Philips' mid-range 5500 series includes three models:
the standard 5507 with two 10 W speakers (reviewed here)
the 5527 with a dark grey, brushed metal bezel and two 14 W speakers
the 5537 with a light grey, brushed metal bezel and two 14 W speakers
All three models come from the same factory and the same production lines.
But all three TVs have witnessed a change after being released: initially built and sold with UV²A panels made by Sharp, late this summer Philips began switching the panels during manufacturing with PVA panels built by Samsung. On the outside everything's the same, as are the model numbers and prices (barring the natural price drops that any product takes over time).
In May 2012 we tested the original version with the UV²A panel and gave it a full "Five Star" rating. Now we've tested the new version with the PVA panel and are changing our review accordingly. With this new Samsung panel we've observed a noticeable drop in quality and have bumped the entire series' rating down to three stars.
As of today, 5 October 2012, the only models being sent from the factory to retailers are the new models with the lower-quality PVA screens, but it's possible that both are still available in stores, being sold side by side. Philips claims it had no choice but to downgrade the panels due to an excess of demand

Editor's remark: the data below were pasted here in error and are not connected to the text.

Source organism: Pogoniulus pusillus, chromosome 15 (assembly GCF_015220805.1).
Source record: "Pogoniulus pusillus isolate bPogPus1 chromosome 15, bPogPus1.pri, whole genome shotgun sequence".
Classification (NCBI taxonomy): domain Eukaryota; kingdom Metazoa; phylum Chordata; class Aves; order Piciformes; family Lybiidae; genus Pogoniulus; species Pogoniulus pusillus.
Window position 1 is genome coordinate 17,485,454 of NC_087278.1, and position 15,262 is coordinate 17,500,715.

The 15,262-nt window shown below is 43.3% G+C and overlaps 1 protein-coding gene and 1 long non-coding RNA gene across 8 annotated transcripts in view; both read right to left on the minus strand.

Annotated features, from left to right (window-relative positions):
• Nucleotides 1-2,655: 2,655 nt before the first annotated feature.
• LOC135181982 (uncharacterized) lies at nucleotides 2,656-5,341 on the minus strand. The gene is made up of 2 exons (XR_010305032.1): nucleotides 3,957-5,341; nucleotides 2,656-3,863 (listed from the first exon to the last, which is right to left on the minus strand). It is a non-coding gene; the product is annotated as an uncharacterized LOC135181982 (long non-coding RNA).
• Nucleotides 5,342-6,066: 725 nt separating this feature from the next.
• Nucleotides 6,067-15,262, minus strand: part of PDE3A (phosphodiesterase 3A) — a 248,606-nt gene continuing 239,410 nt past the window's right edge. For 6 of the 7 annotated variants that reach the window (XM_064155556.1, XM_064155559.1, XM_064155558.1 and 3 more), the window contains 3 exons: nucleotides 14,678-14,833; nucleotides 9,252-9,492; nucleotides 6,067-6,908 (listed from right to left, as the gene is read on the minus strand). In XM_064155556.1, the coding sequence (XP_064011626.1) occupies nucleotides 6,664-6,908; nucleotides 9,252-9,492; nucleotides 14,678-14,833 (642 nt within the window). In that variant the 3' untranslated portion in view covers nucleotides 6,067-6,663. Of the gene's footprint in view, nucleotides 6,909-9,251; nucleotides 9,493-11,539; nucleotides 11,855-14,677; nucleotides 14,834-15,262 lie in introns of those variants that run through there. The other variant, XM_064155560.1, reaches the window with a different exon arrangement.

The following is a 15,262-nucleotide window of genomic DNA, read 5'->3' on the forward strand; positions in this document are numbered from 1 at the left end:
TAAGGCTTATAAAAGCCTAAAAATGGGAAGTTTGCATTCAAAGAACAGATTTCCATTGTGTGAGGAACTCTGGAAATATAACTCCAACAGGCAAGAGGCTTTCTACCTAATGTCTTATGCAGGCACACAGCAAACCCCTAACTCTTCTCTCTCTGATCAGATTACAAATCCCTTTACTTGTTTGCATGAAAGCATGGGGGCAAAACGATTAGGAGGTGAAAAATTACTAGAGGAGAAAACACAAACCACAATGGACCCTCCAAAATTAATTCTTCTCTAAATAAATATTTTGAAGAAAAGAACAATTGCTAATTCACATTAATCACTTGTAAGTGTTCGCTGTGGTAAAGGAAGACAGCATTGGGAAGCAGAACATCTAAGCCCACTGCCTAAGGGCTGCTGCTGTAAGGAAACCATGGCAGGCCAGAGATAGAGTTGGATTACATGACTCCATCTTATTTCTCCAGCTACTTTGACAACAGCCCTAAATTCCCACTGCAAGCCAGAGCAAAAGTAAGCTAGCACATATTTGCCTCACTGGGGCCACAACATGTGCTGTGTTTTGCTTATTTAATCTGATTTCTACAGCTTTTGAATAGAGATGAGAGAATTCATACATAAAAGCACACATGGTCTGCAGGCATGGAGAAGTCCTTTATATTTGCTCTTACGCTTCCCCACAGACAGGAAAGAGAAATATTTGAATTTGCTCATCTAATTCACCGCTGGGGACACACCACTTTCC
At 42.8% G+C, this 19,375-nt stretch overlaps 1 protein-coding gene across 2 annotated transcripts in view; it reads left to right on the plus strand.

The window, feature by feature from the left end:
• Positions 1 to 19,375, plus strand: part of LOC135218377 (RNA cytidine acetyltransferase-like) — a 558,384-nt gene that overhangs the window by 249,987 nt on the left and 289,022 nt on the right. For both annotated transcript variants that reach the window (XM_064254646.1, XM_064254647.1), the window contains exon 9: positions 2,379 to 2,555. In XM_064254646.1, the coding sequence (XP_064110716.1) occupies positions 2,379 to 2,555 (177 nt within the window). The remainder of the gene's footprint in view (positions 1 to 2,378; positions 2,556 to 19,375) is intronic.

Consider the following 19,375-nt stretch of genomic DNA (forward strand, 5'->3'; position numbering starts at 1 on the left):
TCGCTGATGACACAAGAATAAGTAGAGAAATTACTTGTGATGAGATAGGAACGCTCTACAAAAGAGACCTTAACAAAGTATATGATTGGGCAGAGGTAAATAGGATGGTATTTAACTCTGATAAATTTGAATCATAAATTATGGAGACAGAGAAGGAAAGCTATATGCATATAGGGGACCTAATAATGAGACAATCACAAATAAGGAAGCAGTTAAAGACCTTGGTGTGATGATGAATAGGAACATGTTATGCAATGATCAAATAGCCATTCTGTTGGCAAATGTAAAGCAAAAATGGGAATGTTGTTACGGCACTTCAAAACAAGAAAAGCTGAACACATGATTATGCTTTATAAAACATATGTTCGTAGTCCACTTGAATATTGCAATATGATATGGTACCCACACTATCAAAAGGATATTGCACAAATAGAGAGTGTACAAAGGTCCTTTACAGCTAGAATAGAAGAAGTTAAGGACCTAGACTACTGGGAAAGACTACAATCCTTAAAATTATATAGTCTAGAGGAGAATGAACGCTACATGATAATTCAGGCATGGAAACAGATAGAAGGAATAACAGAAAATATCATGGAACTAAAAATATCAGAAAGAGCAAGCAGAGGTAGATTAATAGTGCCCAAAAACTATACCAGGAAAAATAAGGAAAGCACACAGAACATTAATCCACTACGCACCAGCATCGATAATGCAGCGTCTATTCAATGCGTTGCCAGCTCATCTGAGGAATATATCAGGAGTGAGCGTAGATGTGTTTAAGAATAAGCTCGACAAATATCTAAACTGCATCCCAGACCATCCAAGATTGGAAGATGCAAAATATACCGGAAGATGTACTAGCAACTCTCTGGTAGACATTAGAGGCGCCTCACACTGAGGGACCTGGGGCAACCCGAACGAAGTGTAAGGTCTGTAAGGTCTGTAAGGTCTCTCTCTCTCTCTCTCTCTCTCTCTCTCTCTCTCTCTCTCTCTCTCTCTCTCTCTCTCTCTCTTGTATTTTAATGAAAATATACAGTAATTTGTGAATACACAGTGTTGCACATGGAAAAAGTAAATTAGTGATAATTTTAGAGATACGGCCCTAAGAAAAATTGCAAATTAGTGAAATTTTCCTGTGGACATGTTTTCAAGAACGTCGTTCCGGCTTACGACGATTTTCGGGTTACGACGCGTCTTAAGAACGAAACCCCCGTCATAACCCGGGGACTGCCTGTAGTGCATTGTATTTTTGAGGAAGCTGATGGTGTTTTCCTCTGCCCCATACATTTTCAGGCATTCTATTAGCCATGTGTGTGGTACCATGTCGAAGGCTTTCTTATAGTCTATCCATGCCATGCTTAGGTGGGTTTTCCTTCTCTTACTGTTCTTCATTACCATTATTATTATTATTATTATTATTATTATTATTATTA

The finishing on the 5527 and 5537 is slightly better done than on the 5507.
All three models have the exact same software with Philips' online services and apps that, now as always, fail to entice us.
The media player has a lot more going for it: it's DLNA-compatible and reads almost any file format via USB. Pretty much the only format it doesn't play is the aging MKV. However, it doesn't read chapters and internal and external subtitles; this is an area where Samsung, LG and Panasonic hold a slight advantage.
The whole show is run with a rounded-edge remote control that feels perhaps a bit too plasticky, but it has enough shortcuts to make it a handy device.
Microscopic view of the new PVA panel
The chevron structure
in the new screen leaves no doubt: this is definitely a Samsung-built PVA panel, not a Sharp UV²A panel.
Microscopic view of the original UV²A panel
The original UV²A screen had both incredibly accurate colours and exceptional contrast, especially for a TV this price, of over 5,000:1. With a ratio like that, black comes out "perfect".
The PVA panel that Philips substituted this with is still very good with a contrast of over 3,000:1. But it isn't "exceptional" the way the UV²A panel was. The rendering has been slightly degraded due to less linearity in the shades of grey (the gamma has dropped from 2.2 to 2) and there are slight overtones of blue (the colour temperature is now 7,570 K, compared to the original 6,500 K). We're hoping Philips will correct this with a firmware update sometime in the near future.
The anti-glare filter is quite effective on both the UV²A and PVA panels.
Colours in Cinema mode: average Delta E = 3.3
Effective anti-glare filter
After we switched the screen to our recommended settings (see inset), the image turned out to be a rung below the UV²A panel in quality.